Problem: A Juvenile Puzzle

For years I have been perpetually consulted by my juvenile friends about this little puzzle. Most children seem to know it, and yet, curiously enough, they are invariably unacquainted with the answer. The question they always ask is, "Do, please, tell me whether it is really possible." I believe Houdin the conjurer used to be very fond of giving it to his childhood friends, but I cannot say whether he invented the little puzzle or not. No doubt a large number of my readers will be glad to have the mystery of the solution cleared up, so I make no apology for introducing this old "teaser."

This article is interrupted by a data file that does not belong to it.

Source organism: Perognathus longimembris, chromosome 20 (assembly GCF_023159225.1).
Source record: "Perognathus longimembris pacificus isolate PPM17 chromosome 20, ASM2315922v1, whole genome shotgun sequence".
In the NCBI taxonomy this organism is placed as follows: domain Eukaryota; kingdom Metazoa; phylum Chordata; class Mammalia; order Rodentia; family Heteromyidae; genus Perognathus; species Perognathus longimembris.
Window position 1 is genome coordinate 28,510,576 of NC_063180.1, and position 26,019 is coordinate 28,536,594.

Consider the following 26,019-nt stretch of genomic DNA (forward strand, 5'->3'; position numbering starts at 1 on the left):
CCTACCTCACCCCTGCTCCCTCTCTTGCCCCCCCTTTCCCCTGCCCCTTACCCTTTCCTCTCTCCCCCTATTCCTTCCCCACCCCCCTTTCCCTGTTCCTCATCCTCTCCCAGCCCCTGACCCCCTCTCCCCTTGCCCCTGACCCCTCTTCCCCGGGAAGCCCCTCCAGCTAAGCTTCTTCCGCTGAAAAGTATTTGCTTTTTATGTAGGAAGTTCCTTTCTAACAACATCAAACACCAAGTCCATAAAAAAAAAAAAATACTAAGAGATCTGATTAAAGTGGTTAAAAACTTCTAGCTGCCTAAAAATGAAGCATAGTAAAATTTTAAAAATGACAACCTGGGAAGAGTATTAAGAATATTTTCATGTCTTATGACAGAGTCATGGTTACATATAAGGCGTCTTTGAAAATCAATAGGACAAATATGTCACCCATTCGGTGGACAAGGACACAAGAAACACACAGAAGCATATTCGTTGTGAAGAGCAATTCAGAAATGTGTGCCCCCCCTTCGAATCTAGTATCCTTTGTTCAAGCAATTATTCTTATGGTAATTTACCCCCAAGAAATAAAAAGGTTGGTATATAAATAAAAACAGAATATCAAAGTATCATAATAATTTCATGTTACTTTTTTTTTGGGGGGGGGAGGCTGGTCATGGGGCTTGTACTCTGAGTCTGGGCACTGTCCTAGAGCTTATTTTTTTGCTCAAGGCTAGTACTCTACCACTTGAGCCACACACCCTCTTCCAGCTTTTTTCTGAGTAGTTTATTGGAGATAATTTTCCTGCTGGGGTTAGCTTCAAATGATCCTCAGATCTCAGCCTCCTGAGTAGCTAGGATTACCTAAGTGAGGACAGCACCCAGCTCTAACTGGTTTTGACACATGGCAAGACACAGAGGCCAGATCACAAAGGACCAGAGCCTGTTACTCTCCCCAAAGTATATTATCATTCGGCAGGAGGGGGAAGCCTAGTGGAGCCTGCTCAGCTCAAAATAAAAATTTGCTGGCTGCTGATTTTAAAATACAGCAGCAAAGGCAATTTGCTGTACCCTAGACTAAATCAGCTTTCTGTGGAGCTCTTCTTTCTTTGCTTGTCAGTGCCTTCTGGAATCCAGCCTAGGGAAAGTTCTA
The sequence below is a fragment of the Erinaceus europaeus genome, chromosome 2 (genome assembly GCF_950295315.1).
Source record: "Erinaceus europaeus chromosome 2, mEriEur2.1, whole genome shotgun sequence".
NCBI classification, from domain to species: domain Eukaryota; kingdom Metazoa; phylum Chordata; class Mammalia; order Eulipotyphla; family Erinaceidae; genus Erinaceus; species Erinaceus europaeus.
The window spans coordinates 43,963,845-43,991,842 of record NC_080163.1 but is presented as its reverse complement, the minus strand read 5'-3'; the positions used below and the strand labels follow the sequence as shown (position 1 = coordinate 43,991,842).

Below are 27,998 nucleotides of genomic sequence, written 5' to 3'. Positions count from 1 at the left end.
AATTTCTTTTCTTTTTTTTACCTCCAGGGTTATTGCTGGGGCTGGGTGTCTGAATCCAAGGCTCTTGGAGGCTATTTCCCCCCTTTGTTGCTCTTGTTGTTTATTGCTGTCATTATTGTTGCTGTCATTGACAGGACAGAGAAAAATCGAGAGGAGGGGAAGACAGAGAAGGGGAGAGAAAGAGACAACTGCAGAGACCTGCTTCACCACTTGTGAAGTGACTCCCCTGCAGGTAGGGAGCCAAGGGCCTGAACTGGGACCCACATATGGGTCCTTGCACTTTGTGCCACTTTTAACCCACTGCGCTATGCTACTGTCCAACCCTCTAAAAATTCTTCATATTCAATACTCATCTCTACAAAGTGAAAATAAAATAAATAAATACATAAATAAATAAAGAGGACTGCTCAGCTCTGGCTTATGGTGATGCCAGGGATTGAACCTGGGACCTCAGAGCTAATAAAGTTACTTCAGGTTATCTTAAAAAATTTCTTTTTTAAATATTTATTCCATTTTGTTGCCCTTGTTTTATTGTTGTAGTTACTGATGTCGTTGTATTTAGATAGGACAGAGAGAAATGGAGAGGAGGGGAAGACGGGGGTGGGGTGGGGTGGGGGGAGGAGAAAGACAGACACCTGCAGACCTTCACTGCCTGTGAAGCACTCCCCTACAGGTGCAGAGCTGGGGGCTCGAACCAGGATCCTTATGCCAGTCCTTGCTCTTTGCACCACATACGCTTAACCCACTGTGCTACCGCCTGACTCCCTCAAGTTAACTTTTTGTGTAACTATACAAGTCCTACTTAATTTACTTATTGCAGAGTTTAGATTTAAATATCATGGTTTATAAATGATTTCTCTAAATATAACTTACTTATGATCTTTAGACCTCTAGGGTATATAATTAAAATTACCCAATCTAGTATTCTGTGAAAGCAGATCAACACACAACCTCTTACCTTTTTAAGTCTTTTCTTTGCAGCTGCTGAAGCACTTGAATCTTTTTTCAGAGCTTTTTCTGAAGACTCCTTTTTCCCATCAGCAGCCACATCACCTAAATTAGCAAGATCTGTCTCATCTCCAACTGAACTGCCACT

The puzzle is to draw with three strokes of the pencil the diagram that the little girl is exhibiting in the illustration. Of course, you must not remove your pencil from the paper during a stroke or go over the same line a second time. You will find that you can get a good deal of the figure with one continuous stroke, but it will always appear as if four strokes are necessary.

Another form of the puzzle is to draw the diagram on a slate and then rub it out in three rubs.

Solutions: 1

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Project Gutenberg

  1. Dudeney, H. E.: "Amusements in Mathematics", The Authors' Club, 1917

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